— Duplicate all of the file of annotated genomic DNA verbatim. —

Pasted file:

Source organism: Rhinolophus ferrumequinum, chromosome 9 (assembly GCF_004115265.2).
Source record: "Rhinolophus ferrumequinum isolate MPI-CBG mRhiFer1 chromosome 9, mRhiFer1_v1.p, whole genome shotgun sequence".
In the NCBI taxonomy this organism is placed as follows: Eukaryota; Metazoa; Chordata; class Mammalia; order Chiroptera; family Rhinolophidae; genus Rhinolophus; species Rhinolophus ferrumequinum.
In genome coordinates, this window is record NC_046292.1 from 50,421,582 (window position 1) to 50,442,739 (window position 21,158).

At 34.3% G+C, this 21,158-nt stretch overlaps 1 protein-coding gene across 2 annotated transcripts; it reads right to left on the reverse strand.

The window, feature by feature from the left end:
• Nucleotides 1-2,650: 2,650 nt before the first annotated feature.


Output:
Source organism: Rhinolophus ferrumequinum, chromosome 9 (assembly GCF_004115265.2).
Source record: "Rhinolophus ferrumequinum isolate MPI-CBG mRhiFer1 chromosome 9, mRhiFer1_v1.p, whole genome shotgun sequence".
In the NCBI taxonomy this organism is placed as follows: Eukaryota; Metazoa; Chordata; class Mammalia; order Chiroptera; family Rhinolophidae; genus Rhinolophus; species Rhinolophus ferrumequinum.
In genome coordinates, this window is record NC_046292.1 from 50,421,582 (window position 1) to 50,442,739 (window position 21,158).

At 34.3% G+C, this 21,158-nt stretch overlaps 1 protein-coding gene across 2 annotated transcripts; it reads right to left on the reverse strand.

The window, feature by feature from the left end:
• Nucleotides 1-2,650: 2,650 nt before the first annotated feature.